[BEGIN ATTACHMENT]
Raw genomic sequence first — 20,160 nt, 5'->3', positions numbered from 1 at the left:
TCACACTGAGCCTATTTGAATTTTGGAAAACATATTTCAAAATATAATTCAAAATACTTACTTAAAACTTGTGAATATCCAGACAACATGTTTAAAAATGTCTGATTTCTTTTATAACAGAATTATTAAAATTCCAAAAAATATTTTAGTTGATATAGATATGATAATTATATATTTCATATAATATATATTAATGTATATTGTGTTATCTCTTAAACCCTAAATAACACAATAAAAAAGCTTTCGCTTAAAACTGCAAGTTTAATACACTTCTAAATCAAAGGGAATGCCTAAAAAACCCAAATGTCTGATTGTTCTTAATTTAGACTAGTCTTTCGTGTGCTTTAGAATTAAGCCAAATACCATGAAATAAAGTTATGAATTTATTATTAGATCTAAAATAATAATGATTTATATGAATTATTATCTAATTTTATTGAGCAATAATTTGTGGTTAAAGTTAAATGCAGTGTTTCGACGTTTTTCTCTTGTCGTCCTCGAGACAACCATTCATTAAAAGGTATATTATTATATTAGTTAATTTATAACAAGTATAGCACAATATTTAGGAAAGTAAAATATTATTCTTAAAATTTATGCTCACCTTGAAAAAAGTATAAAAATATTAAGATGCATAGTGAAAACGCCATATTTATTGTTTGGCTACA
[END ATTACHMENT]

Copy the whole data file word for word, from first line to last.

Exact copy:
Raw genomic sequence first — 20,160 nt, 5'->3', positions numbered from 1 at the left:
TCACACTGAGCCTATTTGAATTTTGGAAAACATATTTCAAAATATAATTCAAAATACTTACTTAAAACTTGTGAATATCCAGACAACATGTTTAAAAATGTCTGATTTCTTTTATAACAGAATTATTAAAATTCCAAAAAATATTTTAGTTGATATAGATATGATAATTATATATTTCATATAATATATATTAATGTATATTGTGTTATCTCTTAAACCCTAAATAACACAATAAAAAAGCTTTCGCTTAAAACTGCAAGTTTAATACACTTCTAAATCAAAGGGAATGCCTAAAAAACCCAAATGTCTGATTGTTCTTAATTTAGACTAGTCTTTCGTGTGCTTTAGAATTAAGCCAAATACCATGAAATAAAGTTATGAATTTATTATTAGATCTAAAATAATAATGATTTATATGAATTATTATCTAATTTTATTGAGCAATAATTTGTGGTTAAAGTTAAATGCAGTGTTTCGACGTTTTTCTCTTGTCGTCCTCGAGACAACCATTCATTAAAAGGTATATTATTATATTAGTTAATTTATAACAAGTATAGCACAATATTTAGGAAAGTAAAATATTATTCTTAAAATTTATGCTCACCTTGAAAAAAGTATAAAAATATTAAGATGCATAGTGAAAACGCCATATTTATTGTTTGGCTACA